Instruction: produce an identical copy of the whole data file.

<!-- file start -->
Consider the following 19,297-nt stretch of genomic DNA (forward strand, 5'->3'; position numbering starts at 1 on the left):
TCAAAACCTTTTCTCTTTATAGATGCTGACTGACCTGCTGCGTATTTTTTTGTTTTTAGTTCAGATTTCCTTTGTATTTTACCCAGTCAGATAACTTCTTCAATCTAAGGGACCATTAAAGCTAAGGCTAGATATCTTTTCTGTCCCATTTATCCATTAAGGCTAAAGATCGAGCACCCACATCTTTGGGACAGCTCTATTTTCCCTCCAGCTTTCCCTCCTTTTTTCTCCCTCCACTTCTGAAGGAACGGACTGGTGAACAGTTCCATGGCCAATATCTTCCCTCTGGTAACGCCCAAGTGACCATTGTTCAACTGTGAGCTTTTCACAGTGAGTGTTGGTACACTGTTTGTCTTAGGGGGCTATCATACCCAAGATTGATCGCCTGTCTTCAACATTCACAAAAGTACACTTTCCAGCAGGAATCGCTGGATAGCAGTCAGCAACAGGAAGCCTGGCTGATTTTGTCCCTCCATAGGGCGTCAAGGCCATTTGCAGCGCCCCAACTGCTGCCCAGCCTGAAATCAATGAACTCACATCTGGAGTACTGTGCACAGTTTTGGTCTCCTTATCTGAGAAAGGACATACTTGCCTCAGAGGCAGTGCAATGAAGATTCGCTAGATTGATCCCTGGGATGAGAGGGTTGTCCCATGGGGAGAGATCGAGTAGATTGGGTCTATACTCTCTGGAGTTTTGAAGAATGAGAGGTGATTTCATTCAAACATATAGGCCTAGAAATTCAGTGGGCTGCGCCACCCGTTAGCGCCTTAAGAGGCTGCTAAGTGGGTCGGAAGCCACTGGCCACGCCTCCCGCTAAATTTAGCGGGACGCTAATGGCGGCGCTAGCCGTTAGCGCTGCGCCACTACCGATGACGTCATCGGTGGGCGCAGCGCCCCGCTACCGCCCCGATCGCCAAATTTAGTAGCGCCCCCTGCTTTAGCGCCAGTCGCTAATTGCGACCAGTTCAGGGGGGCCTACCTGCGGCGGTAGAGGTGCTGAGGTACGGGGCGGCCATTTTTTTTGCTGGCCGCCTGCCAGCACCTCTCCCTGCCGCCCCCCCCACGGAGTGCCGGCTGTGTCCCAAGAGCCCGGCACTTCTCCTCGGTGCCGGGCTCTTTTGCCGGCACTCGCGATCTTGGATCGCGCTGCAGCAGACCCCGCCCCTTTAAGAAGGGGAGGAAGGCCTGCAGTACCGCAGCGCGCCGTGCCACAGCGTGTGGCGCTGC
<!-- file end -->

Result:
Consider the following 19,297-nt stretch of genomic DNA (forward strand, 5'->3'; position numbering starts at 1 on the left):
TCAAAACCTTTTCTCTTTATAGATGCTGACTGACCTGCTGCGTATTTTTTTGTTTTTAGTTCAGATTTCCTTTGTATTTTACCCAGTCAGATAACTTCTTCAATCTAAGGGACCATTAAAGCTAAGGCTAGATATCTTTTCTGTCCCATTTATCCATTAAGGCTAAAGATCGAGCACCCACATCTTTGGGACAGCTCTATTTTCCCTCCAGCTTTCCCTCCTTTTTTCTCCCTCCACTTCTGAAGGAACGGACTGGTGAACAGTTCCATGGCCAATATCTTCCCTCTGGTAACGCCCAAGTGACCATTGTTCAACTGTGAGCTTTTCACAGTGAGTGTTGGTACACTGTTTGTCTTAGGGGGCTATCATACCCAAGATTGATCGCCTGTCTTCAACATTCACAAAAGTACACTTTCCAGCAGGAATCGCTGGATAGCAGTCAGCAACAGGAAGCCTGGCTGATTTTGTCCCTCCATAGGGCGTCAAGGCCATTTGCAGCGCCCCAACTGCTGCCCAGCCTGAAATCAATGAACTCACATCTGGAGTACTGTGCACAGTTTTGGTCTCCTTATCTGAGAAAGGACATACTTGCCTCAGAGGCAGTGCAATGAAGATTCGCTAGATTGATCCCTGGGATGAGAGGGTTGTCCCATGGGGAGAGATCGAGTAGATTGGGTCTATACTCTCTGGAGTTTTGAAGAATGAGAGGTGATTTCATTCAAACATATAGGCCTAGAAATTCAGTGGGCTGCGCCACCCGTTAGCGCCTTAAGAGGCTGCTAAGTGGGTCGGAAGCCACTGGCCACGCCTCCCGCTAAATTTAGCGGGACGCTAATGGCGGCGCTAGCCGTTAGCGCTGCGCCACTACCGATGACGTCATCGGTGGGCGCAGCGCCCCGCTACCGCCCCGATCGCCAAATTTAGTAGCGCCCCCTGCTTTAGCGCCAGTCGCTAATTGCGACCAGTTCAGGGGGGCCTACCTGCGGCGGTAGAGGTGCTGAGGTACGGGGCGGCCATTTTTTTTGCTGGCCGCCTGCCAGCACCTCTCCCTGCCGCCCCCCCCACGGAGTGCCGGCTGTGTCCCAAGAGCCCGGCACTTCTCCTCGGTGCCGGGCTCTTTTGCCGGCACTCGCGATCTTGGATCGCGCTGCAGCAGACCCCGCCCCTTTAAGAAGGGGAGGAAGGCCTGCAGTACCGCAGCGCGCCGTGCCACAGCGTGTGGCGCTGC